Sixteen year old Carly wants to be a superhero, but when she stands up to a bully, he turns on her and forces her to battle flying hooks, giant thistles, doubt dragons and a suffocating closet. Dylan, a karate-trained nerd who supports her stand, turns out to be a secret admirer, and while he struggles to control his inner caveman, Carly searches for her own way to stop the bully. But will she find it before her knight in shining armour risks all in a battle with a fire-breathing dragon?
And now, an excerpt from You Can’t Shatter Me:
(You Can’t Shatter Me is told from the point of view of both Carly and Dylan. This excerpt is from Cool Kat, one of Carly’s chapters. After struggling with her Maths homework, she runs outside and plays with her cat, called Kat.)
It occurred to me then that Kat existed completely in the moment, thoroughly content no matter what happened. If she needed to fight, she fought. She didn’t sit back and consider how hard it might be. If she needed to sleep, she slept; if she wanted to play, she played. What more did she want? Nothing. Result—one totally cool cat. What did I want? Heaps of stuff. Result—one dissatisfied kid.
I needed to write this a different way. Instead of wanting to be thin, pretty and smart, I should just be happy with what I had and live in the moment like Kat. If I was as cool, calm and collected as she was, I could be a superhero like Cat Woman—without the brain damage, of course. How awesome would that be?
I took a deep breath, exhaled and tuned into the world around me. I watched the pink fluffy flowers nodding their heads, listened to the murmuring of the city and smelt the ocean on the breeze that whispered over my bare arms. Determined to follow Kat’s lead, I stretched out on my back on the bench and soaked up the sun before it disappeared behind the neighbour’s tree.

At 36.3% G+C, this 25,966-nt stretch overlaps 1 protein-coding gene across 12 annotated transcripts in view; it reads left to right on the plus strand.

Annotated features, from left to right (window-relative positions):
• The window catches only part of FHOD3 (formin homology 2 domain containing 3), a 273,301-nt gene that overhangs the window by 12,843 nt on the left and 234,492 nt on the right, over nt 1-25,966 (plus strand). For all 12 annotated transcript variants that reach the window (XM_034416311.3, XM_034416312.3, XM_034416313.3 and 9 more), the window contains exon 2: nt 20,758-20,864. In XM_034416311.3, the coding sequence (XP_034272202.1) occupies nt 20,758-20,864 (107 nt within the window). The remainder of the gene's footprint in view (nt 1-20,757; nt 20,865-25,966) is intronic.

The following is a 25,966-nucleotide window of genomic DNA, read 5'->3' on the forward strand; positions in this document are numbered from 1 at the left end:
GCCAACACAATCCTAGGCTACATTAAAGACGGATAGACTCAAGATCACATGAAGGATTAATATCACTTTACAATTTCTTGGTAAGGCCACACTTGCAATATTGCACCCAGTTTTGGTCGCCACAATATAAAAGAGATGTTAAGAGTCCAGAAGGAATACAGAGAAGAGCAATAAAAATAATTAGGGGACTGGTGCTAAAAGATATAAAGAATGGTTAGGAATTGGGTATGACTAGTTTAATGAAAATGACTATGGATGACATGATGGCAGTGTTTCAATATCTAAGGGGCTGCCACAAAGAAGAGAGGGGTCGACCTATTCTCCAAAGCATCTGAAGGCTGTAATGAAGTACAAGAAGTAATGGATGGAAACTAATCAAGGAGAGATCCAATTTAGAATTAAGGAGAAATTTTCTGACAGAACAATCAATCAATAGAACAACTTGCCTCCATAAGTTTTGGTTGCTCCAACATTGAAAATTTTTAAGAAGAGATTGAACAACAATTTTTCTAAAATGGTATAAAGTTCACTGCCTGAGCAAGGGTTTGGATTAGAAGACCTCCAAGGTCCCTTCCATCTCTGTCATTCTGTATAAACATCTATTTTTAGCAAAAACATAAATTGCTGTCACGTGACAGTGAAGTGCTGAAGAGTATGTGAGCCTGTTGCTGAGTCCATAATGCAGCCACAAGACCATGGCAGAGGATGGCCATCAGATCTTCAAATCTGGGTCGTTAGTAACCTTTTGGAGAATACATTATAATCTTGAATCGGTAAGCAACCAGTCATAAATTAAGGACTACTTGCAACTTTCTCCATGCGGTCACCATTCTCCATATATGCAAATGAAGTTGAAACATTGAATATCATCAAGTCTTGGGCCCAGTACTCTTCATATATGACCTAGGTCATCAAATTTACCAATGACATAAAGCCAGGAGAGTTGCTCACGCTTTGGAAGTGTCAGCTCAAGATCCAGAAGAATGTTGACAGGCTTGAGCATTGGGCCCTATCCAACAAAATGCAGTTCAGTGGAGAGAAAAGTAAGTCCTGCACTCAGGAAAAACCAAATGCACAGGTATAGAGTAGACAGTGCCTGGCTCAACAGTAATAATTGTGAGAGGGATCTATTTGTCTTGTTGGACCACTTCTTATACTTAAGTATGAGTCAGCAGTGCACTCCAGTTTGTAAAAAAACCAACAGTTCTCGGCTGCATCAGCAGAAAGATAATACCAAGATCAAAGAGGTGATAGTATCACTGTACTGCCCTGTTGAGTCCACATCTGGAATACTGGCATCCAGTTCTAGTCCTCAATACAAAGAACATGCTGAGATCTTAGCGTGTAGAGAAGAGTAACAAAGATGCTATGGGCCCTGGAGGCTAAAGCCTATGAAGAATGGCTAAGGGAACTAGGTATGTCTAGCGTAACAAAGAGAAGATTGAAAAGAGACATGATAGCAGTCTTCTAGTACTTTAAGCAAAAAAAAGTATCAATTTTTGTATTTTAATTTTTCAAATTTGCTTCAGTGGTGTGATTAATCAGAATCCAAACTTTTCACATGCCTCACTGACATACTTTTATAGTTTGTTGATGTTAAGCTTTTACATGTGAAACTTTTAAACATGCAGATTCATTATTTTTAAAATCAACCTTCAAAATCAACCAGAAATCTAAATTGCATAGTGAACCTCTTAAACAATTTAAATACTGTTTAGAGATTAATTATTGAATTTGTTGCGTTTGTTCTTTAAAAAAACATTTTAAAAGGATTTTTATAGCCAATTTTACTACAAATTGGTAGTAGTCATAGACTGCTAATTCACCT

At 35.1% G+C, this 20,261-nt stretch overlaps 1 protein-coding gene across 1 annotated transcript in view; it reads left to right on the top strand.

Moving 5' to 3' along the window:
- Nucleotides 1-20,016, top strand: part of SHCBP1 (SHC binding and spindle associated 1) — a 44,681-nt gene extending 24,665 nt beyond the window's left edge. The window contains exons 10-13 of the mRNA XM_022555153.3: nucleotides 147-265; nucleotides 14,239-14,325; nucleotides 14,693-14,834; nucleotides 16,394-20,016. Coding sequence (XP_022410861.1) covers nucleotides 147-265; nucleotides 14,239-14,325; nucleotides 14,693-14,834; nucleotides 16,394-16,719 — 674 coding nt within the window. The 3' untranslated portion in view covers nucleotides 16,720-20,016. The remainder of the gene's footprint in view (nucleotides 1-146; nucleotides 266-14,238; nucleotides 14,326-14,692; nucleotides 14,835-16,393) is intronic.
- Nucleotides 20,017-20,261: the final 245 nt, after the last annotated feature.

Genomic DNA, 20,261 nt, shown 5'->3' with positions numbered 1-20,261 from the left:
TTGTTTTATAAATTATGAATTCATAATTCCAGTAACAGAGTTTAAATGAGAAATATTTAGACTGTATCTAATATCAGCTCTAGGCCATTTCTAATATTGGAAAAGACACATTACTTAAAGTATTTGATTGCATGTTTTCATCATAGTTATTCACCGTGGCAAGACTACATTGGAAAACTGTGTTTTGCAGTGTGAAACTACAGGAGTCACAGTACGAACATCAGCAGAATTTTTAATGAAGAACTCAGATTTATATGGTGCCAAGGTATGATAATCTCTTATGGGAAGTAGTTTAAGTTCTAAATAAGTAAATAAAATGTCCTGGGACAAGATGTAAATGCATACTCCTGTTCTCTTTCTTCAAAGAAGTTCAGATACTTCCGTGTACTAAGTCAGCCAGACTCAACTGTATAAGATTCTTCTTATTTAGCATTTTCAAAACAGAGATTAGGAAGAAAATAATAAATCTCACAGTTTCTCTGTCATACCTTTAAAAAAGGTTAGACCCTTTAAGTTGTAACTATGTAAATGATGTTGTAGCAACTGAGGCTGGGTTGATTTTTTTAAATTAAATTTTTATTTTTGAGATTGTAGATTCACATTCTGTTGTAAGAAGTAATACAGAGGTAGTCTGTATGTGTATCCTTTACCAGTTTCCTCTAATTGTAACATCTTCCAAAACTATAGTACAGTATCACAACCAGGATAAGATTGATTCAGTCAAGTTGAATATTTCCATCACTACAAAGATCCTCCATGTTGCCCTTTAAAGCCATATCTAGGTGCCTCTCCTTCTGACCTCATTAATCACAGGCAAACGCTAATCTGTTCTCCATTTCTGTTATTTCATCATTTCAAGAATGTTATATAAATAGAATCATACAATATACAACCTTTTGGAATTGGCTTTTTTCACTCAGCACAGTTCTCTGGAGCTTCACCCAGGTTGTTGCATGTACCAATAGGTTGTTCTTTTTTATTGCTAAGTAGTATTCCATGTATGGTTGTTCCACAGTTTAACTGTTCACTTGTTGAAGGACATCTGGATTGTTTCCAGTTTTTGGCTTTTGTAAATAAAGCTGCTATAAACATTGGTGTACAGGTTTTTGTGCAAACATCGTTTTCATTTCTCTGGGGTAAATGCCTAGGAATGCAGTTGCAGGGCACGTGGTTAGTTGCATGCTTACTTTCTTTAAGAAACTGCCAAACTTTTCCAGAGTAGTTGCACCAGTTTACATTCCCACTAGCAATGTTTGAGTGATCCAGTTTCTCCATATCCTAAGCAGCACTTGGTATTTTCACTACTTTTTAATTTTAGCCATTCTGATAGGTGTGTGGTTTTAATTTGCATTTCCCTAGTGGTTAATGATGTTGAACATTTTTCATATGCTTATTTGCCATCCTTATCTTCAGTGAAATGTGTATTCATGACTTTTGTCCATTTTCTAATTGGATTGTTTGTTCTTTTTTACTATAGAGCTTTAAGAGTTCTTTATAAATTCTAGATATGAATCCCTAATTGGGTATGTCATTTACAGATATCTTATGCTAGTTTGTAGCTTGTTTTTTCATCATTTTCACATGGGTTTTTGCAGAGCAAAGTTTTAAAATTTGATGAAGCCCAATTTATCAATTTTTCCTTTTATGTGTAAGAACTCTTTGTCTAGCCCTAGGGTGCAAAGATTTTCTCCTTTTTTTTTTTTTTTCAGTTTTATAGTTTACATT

I close my eyes and relax.
My body softens against the wooden slats. The sun warms the fur on my tummy. I stretch my limbs, extend and retract my claws. Feels good. The dog gives a little bark. Crickets chirp all around. I open one eye and give a half-hearted swipe at a butterfly. Just a warning. Their wings tickle if you eat them.
The world moves around me, but I am still. Simply here. Senses wide open to everything. Nothing stirs in my mind. Peace extends endlessly in all directions. Until a thought flies in, one that requires action.
I jerk awake, twist around and land with all paws on the ground. Nice. Then I lope up the stairs, shake everything out of my school bag and hurl my Maths book into the air. It lands on the desk first time—cool. I jump onto the chair, bat a pencil around for a bit then attack the Maths.
Numerals and symbols run wild across the page. I pounce on a likely looking one, drag it between a couple of sturdy lines and pin it in place. I knock the rest senseless, juggle them around until the right pattern appears, then push them into place and fix them with my mesmerising stare. The first page flips over. I rip into the next one, then the next one and pounce on them again and again until they lie still. Then I sit back and watch. Is it dead? One corner twitches. I check the page, make one correction, then sit back and watch again. This time, nothing moves. I’ve killed it.
I lick my paw and rub it over my jaw, then lick it again and take it behind my ear. Once, twice. Still nothing moves. The homework is done. Dead as a door nail.
I might not be thin, pretty or smart, but I make an awesome cat. And cats can handle anything.
Good writing, Carly.